After nearly a decade of mass tort litigation in New Jersey, Roche Holding AG won an appeals court ruling on Monday that could help the company stamp out claims that it didn’t adequately warn the public of side effects associated with its acne treatment Accutane.
An intermediate appeals court in Trenton reversed a 2010 verdict that Roche should pay $2.1 million to California resident Gillian Gaghan, who developed inflammatory bowel disease after using Accutane to treat her severe acne. Gaghan’s doctor had testified that he would have prescribed the drug even if Roche’s warning label had contained all the disclosures proposed by Gaghan’s lawyers. Based on that testimony, the appeals court decided the case in favor of Roche on the grounds that Gaghan couldn’t possibly show that the allegedly inadequate warnings caused her IBD.
The decision is likely worth a lot more than $2.1 million to Roche, which is represented on appeal by Paul Schmidt and Michael Imbroscio of Covington & Burling and Michelle Bufano of Gibbons PC. Proximate causation has been a central issue in the roughly 8,000 Accutane cases consolidated before a state court judge in Atlantic City. Roche now has more leverage if it decides to strike a comprehensive settlement. And Monday’s victory could help the company reverse unfavorable verdicts in four bellwether cases that are now pending before the same appeals court, including a monster $25 million verdict from 2010.
Monday’s ruling, issued by the Superior Court of New Jersey’s Appellate Division, also affirms defense verdicts in two Accutane cases tried in parallel with the Gaghan case. The plaintiff in one of those cases is the actor James Marshall, known for small roles in Twin Peaks and A Few Good Men. Marshall argued unsuccessfully at a 2011 trial that taking Accutane caused IBD that destroyed his once-promising career. Fellow actor Martin Sheen had testified during the trial that Marshall was destined for great things until his career was sidetracked by health problems in the 1990s.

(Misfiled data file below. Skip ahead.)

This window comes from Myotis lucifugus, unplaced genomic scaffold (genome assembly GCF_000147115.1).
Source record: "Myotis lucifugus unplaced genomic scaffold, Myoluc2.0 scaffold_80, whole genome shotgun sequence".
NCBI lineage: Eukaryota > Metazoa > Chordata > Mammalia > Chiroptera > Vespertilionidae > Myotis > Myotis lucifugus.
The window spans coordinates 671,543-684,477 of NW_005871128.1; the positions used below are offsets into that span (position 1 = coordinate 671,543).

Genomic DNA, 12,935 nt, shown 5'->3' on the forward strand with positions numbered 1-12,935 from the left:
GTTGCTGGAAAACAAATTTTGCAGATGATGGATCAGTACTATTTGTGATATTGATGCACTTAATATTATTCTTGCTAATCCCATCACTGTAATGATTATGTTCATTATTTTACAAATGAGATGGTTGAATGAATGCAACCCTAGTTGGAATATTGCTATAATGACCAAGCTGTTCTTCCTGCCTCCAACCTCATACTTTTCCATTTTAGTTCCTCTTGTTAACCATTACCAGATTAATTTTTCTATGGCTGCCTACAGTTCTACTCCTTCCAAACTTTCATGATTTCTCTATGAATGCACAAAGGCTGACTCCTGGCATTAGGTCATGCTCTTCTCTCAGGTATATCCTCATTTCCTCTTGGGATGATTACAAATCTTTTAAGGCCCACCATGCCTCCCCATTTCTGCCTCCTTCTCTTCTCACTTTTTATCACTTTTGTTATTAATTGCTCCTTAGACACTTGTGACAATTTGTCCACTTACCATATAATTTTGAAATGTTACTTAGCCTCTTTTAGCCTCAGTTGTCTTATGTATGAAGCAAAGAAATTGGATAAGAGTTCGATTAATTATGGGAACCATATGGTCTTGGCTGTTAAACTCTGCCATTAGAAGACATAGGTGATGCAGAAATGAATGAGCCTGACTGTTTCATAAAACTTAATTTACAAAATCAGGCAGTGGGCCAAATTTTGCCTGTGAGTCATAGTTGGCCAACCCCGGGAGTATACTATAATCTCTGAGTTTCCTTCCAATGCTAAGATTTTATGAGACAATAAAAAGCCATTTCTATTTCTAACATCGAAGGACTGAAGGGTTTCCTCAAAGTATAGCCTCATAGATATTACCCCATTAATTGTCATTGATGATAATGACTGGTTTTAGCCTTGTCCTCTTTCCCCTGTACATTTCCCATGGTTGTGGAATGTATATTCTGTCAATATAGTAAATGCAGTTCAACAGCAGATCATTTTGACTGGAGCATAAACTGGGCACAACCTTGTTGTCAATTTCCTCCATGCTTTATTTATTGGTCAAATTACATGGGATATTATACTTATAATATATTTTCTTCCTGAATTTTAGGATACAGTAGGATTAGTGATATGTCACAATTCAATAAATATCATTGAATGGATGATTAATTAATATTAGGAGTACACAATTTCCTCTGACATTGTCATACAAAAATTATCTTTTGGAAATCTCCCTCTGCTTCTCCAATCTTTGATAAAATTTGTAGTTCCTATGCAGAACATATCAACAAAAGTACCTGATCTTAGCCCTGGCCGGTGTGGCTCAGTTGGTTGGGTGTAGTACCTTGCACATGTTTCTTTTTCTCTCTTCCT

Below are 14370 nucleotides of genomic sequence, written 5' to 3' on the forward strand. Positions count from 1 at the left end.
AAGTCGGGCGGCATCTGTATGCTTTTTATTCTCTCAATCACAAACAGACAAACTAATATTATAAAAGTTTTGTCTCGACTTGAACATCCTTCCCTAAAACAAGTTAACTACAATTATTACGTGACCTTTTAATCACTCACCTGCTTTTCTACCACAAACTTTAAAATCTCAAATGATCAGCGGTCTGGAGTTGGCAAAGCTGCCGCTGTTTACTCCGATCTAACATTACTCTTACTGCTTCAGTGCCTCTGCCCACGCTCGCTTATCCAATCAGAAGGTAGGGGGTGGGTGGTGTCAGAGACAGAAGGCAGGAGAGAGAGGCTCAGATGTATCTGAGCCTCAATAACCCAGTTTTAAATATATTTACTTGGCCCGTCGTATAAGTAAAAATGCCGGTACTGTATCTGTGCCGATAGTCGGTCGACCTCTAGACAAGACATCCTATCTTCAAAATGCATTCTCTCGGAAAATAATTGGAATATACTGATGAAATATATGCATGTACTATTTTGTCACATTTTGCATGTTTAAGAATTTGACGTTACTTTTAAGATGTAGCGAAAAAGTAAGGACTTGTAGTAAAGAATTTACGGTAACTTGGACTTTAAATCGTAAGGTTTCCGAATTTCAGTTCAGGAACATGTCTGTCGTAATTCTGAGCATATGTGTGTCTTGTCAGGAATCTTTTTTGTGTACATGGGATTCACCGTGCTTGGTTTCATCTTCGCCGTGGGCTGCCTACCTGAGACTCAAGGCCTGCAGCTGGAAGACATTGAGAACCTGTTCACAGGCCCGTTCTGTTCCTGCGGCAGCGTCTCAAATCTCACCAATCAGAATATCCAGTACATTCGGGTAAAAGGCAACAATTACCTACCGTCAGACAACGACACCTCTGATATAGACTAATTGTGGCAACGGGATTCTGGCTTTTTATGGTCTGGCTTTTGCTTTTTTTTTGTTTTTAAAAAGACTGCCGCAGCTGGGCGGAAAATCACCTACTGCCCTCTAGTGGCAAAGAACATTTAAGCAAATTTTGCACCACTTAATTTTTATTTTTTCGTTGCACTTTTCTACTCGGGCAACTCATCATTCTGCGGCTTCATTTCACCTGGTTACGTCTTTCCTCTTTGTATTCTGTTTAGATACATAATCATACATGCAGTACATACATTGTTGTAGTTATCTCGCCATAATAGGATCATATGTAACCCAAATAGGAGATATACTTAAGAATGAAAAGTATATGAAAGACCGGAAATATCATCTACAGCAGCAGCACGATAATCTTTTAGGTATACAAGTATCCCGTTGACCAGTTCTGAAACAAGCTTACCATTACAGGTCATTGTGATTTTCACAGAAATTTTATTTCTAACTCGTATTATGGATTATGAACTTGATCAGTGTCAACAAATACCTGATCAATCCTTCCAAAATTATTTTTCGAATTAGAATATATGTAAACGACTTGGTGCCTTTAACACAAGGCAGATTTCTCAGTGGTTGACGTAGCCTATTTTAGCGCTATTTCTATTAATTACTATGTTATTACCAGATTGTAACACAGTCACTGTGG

The Gaghan verdict isn’t the first Accutane plaintiffs victory to go up in smoke on appeal. In 2007, a state court jury in Florida returned a $7 million verdict against Roche in one of the few Accutane cases not consolidated into the mass tort litigation in New Jersey. The Florida District Court of Appeal, First District reversed that verdict in 2009 on causation grounds, based on testimony from the plaintiff’s doctor that he too would have prescribed Accutane even if the drug caused IBS in rare cases.
“From the beginning of this litigation, Roche has pressed the common-sense principle that a plaintiff can’t prevail if his or her doctor understood the risk from our warnings and would still prescribe Accutane, a principle that will fundamentally reshape the issues in this litigation,” Roche spokesperson Tara Iannuccillo said in a statement on Monday.
Covington & Burling’s Schmidt argued the appeal for Roche. In addition to Covington & Burling, Roche was represented at trial by Orlando Richmond Sr. of Butler Snow, Russell Hewit of Dughi, Hewit & Domalewski, Cedric Evans of Bowman & Brooke and Colleen Hennessey of Peabody & Arnold.
The plaintiffs firms driving the Accutane litigation include Seeger Weiss, Hook & Bolton and Beggs & Lane. David Buchanan of Seeger Weiss, who argued the New Jersey appeal for the plaintiffs, didn’t immediately return a call seeking comment.
Note: This story was updated on Aug. 5 to clarify and add details concerning Roche’s trial and appellate counsel.